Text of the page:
A crisp pan seared duck breast rests atop a bed of whipped potato, decked with a small dropper filled with blueberry compote. The stack is surrounded by a drizzle of gravy garnished with small vibrant flowers and thinly sliced carrots, forming a perfect circle on a pristine white plate. The dish looks straight out of a fine dining restaurant except it’s not for you, but your dog.
Pawdining.my is an online restaurant serving gourmet dishes for dogs. For owner Shirleen Cheok, it’s the perfect outlet to combine her culinary creativity with her love for animals.
“Pawdining.my really started off with me trying to keep my artsy side going,” Cheok told VICE.
She graduated with a degree in culinary arts and food service management, and now juggles her dog food business with a full-time job at a burger joint in Kuala Lumpur, Malaysia.
Launched in July, pawdining.my offers a selection of menu items that Cheok prepares in small batches of up to 10 orders. There’s a set menu of dishes, but each batch is modified according to the ingredients she can get her hands on. A plate costs about 50 Malaysian ringgit ($12).
Customers can pick up the plated dishes from Cheok or get them delivered to their houses.
“Especially during [the pandemic] with dine-in restrictions, there really aren’t any choices to bring them to,” said Cheok. “So I thought, Why not bring it to them?”
She said the dishes she develops are the result of having to deal with an exceptionally fussy pet at home. Her dog Zephyr is a picky eater who outright rejects repetitive meals, so Cheok learned to experiment with different dishes, sourcing a variety of ingredients and switching up her cooking techniques. Naturally, Zephyr now helps out as the taste tester for her business.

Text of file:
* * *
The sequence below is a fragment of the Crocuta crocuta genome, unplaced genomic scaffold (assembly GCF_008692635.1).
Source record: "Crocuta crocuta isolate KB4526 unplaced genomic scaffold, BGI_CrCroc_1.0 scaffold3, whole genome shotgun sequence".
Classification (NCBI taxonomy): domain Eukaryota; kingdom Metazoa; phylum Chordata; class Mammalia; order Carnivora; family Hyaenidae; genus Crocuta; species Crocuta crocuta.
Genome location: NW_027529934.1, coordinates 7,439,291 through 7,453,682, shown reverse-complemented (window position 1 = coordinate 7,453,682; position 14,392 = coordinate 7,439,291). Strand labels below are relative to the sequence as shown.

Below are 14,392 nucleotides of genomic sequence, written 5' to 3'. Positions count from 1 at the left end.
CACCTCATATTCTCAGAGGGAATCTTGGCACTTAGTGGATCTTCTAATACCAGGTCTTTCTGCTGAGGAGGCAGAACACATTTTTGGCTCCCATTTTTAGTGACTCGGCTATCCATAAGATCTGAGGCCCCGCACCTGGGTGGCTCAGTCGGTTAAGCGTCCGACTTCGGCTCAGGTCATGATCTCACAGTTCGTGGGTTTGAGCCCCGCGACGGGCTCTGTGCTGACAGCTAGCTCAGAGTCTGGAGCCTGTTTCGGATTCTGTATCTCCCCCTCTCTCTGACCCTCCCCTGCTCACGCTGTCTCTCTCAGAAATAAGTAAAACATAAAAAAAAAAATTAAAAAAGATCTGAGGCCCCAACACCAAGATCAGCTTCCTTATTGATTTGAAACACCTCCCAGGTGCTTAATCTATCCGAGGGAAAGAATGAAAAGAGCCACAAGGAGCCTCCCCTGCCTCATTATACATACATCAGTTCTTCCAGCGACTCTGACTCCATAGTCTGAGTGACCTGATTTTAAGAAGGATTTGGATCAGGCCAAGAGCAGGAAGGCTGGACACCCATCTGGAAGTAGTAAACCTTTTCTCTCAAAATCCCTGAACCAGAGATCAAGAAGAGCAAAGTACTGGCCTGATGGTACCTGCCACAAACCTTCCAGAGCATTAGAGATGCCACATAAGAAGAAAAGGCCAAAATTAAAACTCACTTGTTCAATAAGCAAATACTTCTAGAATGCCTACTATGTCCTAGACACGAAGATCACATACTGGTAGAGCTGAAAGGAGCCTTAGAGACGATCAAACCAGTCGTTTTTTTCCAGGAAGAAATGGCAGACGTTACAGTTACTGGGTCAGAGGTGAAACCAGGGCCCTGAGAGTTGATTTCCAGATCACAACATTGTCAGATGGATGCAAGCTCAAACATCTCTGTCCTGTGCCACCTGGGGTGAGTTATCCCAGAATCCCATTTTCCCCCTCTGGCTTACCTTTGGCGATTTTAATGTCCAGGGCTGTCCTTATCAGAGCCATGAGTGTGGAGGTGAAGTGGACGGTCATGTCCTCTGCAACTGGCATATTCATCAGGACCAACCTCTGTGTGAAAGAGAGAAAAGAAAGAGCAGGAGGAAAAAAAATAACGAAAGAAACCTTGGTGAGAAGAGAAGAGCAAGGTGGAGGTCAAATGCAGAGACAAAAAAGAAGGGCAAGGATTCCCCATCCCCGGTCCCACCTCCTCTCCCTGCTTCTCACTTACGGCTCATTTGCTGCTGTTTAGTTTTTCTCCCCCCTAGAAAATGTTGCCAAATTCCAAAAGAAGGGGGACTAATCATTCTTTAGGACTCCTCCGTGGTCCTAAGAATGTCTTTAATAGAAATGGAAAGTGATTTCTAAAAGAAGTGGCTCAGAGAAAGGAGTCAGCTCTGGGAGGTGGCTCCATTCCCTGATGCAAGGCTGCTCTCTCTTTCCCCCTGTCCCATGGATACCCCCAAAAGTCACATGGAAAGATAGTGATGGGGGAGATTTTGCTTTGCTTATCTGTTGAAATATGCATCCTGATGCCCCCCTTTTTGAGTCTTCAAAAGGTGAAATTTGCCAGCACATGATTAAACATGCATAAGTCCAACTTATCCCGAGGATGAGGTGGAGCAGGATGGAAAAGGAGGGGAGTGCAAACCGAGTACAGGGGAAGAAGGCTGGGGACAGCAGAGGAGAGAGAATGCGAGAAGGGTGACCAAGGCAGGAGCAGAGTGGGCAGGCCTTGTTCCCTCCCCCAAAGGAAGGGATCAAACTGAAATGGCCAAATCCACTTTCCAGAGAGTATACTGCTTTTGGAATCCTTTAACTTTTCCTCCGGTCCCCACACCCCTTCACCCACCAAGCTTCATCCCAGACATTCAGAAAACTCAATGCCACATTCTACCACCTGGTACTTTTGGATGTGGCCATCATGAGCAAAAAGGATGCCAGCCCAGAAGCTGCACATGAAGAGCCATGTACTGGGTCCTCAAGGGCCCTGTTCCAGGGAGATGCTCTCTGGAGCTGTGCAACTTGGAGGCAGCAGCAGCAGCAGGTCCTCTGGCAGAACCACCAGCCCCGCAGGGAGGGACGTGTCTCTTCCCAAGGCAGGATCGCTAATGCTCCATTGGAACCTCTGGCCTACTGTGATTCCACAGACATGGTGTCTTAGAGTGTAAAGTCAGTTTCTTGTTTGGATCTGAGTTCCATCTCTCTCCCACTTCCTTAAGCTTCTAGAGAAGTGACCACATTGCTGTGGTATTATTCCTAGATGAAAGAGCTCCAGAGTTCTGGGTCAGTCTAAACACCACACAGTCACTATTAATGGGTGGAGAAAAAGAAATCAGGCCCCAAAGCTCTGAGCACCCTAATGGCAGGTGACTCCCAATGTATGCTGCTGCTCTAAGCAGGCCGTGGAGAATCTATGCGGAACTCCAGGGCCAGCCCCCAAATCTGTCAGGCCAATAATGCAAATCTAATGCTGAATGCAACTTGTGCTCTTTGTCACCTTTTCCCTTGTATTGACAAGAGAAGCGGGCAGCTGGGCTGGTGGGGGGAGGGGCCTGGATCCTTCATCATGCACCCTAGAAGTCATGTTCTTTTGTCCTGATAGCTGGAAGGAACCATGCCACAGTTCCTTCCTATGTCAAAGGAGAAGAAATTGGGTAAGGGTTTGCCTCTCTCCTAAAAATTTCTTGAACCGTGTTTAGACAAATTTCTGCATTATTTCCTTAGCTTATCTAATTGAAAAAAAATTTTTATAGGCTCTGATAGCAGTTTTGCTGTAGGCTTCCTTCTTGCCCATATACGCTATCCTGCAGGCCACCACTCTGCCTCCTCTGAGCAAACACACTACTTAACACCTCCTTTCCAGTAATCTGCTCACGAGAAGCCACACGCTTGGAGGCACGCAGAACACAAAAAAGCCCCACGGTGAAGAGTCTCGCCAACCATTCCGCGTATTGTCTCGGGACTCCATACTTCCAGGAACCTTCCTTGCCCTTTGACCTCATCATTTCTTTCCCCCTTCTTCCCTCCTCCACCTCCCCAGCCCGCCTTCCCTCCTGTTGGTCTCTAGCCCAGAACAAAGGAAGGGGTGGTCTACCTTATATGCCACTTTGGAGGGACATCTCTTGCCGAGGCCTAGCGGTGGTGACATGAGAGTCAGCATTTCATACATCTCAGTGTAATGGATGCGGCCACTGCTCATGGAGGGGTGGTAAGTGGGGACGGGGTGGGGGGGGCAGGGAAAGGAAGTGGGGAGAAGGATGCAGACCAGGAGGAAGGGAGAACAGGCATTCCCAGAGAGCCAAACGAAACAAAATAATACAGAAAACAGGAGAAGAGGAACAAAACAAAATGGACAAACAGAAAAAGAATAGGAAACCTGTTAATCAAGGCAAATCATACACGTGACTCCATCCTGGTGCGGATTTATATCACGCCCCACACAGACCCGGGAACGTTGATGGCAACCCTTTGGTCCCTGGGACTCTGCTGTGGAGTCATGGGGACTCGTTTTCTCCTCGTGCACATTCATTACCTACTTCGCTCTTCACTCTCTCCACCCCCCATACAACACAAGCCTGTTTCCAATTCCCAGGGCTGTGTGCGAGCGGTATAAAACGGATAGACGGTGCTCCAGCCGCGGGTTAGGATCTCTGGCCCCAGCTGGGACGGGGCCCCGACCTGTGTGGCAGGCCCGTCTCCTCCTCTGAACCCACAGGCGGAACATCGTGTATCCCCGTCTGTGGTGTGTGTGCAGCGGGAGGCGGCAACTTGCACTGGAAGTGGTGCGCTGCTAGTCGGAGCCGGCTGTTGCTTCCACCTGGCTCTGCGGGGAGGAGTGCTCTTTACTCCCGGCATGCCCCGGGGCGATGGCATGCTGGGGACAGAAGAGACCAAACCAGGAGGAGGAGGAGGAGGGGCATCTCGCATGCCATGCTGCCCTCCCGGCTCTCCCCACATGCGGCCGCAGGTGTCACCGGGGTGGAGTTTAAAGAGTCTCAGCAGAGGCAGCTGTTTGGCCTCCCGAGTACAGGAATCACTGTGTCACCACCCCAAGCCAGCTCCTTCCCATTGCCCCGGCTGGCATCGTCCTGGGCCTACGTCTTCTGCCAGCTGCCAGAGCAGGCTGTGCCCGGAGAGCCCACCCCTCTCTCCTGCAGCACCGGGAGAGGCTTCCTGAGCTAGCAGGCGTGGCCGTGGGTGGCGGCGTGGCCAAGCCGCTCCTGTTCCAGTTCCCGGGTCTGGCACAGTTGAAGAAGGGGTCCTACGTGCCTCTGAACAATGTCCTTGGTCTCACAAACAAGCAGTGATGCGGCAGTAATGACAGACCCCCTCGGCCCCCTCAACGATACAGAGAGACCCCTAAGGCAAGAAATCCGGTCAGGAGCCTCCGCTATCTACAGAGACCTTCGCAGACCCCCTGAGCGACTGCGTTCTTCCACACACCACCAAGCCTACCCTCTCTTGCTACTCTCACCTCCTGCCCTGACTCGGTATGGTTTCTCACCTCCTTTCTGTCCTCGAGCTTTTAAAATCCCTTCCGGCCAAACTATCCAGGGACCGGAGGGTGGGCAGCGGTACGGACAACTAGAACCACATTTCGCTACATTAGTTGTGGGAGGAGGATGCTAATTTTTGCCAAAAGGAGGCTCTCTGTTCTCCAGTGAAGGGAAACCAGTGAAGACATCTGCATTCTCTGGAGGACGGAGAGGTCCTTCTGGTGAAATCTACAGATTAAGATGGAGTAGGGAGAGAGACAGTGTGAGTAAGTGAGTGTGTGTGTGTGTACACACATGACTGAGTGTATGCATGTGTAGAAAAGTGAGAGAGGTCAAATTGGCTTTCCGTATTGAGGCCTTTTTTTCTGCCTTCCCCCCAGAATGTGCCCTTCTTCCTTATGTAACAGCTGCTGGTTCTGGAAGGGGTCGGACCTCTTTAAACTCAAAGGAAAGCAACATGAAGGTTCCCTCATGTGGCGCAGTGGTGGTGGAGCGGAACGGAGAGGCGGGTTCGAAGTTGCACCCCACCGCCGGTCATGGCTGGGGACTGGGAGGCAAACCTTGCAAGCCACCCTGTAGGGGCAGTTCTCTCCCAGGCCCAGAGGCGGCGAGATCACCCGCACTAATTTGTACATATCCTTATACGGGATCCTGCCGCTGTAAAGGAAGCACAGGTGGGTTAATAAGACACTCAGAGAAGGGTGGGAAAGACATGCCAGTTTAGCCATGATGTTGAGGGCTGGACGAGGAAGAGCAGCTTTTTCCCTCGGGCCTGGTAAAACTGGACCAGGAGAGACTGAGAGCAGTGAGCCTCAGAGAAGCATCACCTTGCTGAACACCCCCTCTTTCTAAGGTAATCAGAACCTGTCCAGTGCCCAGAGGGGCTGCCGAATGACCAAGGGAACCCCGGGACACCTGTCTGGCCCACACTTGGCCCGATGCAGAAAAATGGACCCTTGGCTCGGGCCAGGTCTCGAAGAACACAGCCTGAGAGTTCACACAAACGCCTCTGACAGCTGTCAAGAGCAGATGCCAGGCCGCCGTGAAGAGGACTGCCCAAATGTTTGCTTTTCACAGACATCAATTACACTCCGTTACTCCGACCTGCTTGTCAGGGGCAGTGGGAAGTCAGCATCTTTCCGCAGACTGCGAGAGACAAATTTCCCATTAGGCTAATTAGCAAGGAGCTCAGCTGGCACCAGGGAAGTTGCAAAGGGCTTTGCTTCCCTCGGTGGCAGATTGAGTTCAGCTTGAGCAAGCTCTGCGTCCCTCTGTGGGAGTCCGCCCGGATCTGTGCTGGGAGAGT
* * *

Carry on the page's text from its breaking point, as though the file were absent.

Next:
Her gourmet offerings go beyond premium canned dog food and pet-friendly cupcakes. Arranged on 6-inch porcelain plates, those who don’t know any better could easily mistake them for human food.
“The dishes are 100 percent human grade,” she said. “So yes, if you’re into food with zero seasoning, you can give this a try.”
In fact, Cheok said she sometimes eats the food that her dog Zephyr rejects.
Each pawdining.my dish comes with a serving of protein, carbs, and a side of vegetables that are all pet-friendly. The violets used to garnish the food are also safe to be eaten by cats and dogs. Besides the pan seared duck breast, Cheok has also served canine-friendly nasi ulam (Malaysian herb rice) with pan seared sea bass and a piece of durian—option to switch rice with quinoa available.
Another creation that Cheok hasn’t officially released is a sous vide chicken breast or sea bass with potatoes, mushrooms, and pumpkin purée.
Cheok said many of her clients order her food as birthday treats for their dogs. She’s well aware that her business serves a very niche market of doting pet owners. Still, in Cheok’s spirit of “having all pets included in whatever we do,” she is more than happy to serve up canine haute cuisine for those who are looking to pamper their pets—even if there isn’t a whole lot of them right now.
“I still strive to make all pets feel special with my dishes,” she said.
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